Thrust Carbon builds on the Defra and ICAO database with multiple points of emissions, by distance, class of travel, aircraft type, percentage of freight, configuration and passenger load factor.
“It’s a nascent industry so there will continue to be evolution in measurement,” says Ami Taylor, Head of Channels at Thrust Carbon. “There is talk about a need for a global standard but it’s not coming any time soon, at least not for another 10 years; what is coming are vast amounts of legislation, the latest being the EU’s CSRD policy which will force large organisations to report emissions in their entire value chain. The legal and compliance component of sustainability will continue to grow.”
Andreas Slettvoll, founder and CEO of CHOOSE, believes more regulation and a younger workforce will accelerate change and advises using post-trip calculations for a more accurate dataset. “In advance is always a prediction but we offer pre- and post-trip,” he says.
Best practice involves calculating carbon first; a baseline can be achieved from historic data. Averages are used for hotels as they are a far more fragmented product.
Greengage is an independent accreditation provider with 500 corporate UK properties and some internationally, and Green Tourism is another with a wider spread of properties including B&Bs. Green Leaf majors on hotels across Africa. Hilton is arguably ahead of the curve when it comes to sustainability.
Understanding the data is stage two, allowing buyers to decide what travel can be avoided, to set a reduction target and integrate it into the user experience with green choices in the booking process. The filter should be carbon first, before price point or distance. Most travel buyers are encouraging rather than mandating green choices. “They want to raise awareness and push visual guilt,” says ATPI’s Ganderton.
“TMCs can give buyers the level of confidence required in having the greenest supply chain and offsetting travel that can’t be avoided or reduced”
Amex GBT’s Sautter believes the higher cost of sustainable travel is no longer a barrier. “It’s now at a point where financial reward and sustainability are the same and not seen as separate things,” she says.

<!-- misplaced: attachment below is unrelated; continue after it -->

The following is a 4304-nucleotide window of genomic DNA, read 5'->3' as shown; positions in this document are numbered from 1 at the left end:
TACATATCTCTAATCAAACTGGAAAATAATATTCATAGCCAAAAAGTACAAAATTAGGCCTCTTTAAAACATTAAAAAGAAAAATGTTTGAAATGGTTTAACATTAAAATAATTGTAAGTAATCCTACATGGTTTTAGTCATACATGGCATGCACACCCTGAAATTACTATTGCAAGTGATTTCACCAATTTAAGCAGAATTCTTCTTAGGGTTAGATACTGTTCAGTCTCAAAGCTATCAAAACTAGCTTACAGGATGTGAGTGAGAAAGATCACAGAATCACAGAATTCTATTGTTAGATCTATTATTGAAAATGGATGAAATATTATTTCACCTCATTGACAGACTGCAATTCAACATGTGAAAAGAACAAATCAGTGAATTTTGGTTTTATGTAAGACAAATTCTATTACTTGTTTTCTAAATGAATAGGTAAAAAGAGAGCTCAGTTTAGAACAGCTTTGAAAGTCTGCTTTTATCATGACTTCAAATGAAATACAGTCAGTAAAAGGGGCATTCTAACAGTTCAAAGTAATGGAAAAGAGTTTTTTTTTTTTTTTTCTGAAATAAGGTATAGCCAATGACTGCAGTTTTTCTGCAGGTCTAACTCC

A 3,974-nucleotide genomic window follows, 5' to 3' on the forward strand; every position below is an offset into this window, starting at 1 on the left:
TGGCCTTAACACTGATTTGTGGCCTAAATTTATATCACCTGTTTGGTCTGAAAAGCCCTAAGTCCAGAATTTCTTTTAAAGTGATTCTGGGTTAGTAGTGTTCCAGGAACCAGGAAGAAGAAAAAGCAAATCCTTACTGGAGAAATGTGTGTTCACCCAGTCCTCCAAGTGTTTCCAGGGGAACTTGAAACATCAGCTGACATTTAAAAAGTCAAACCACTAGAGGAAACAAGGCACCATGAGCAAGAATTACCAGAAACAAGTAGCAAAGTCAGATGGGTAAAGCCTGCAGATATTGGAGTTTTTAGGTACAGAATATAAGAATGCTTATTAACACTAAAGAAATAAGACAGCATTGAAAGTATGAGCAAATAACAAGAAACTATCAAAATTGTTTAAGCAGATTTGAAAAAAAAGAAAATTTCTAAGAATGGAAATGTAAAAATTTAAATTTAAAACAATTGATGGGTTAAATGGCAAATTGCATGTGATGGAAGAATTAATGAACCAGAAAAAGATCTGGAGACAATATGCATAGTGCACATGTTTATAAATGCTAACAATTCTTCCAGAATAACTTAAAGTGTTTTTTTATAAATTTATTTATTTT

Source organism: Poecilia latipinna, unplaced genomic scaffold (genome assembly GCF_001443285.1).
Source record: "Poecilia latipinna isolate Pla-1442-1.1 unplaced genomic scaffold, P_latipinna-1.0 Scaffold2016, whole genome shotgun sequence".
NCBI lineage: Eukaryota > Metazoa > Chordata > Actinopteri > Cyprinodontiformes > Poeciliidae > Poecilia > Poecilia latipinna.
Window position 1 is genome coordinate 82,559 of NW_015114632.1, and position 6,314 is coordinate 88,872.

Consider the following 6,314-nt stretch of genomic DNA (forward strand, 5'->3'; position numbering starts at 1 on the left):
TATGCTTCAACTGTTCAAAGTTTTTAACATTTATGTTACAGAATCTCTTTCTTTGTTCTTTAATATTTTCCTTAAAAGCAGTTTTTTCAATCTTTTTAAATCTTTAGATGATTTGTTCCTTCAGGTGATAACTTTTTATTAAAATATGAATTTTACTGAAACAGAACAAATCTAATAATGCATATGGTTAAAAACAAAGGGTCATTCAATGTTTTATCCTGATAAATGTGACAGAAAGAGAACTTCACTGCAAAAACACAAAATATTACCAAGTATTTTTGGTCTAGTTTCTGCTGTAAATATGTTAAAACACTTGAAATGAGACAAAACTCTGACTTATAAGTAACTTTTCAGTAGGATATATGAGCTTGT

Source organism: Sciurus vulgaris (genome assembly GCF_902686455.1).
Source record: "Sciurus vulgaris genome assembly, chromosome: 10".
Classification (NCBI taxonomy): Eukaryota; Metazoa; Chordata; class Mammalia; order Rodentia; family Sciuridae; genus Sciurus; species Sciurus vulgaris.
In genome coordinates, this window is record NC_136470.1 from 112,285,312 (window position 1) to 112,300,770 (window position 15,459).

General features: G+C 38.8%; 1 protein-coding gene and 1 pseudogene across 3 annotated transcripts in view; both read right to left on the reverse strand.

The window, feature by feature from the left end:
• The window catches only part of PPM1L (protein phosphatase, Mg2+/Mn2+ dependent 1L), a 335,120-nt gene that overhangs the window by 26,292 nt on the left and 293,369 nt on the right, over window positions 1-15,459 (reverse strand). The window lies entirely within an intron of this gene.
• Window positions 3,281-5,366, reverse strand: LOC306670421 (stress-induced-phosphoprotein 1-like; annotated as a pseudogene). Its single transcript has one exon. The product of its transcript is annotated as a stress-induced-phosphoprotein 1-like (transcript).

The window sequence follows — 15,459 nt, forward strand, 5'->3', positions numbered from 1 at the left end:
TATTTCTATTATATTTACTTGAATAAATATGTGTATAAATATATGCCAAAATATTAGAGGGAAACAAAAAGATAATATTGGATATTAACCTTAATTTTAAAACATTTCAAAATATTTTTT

Greening the policy and adapting the authorisation process follows, the former best undertaken at budgeting time with suppliers to switch to those airlines investing in greener aircraft, in non-plastics, in SAF biofuel, in hydrogen planes.
SAF availability and cost is problematic, with less than 5% of flight operations currently on SAF-fuelled aircraft, which means offsetting still needs to be part of any carbon reduction programme, but no more than 10% of the total.
Dubious tree-planting schemes have given offsets a bad name in what is an unregulated market. The trend is for more nature-based or socially-beneficial projects, like protecting mango groves or helping indigenous people.
VERRA and The Gold Standard are respected accreditation standards.
Trees4Travel co-founder Nico Nicholas recognises that regulation is needed and praises the launch this month (March) of The Integrity Council’s report to set out standards for offsets. He stresses that all Trees4Travel offsets are verified to give a level of confidence. “There are a lot of carbon cowboys out there,” he observes.
Trees4Travel is rumoured to be launching a shared ownership product later this year to accelerate change.
Change is certainly a constant in the sustainability market and TMCs can give buyers the level of confidence required in having the greenest supply chain and offsetting travel that can’t be avoided or reduced. This new service also represents a useful additional revenue stream at a time when it’s really needed.
Shining lights in the buyer community – such as The World Wide Fund for Nature (WWF) – are sure to be added to as new legislation forces buyers to manage travel more responsibly.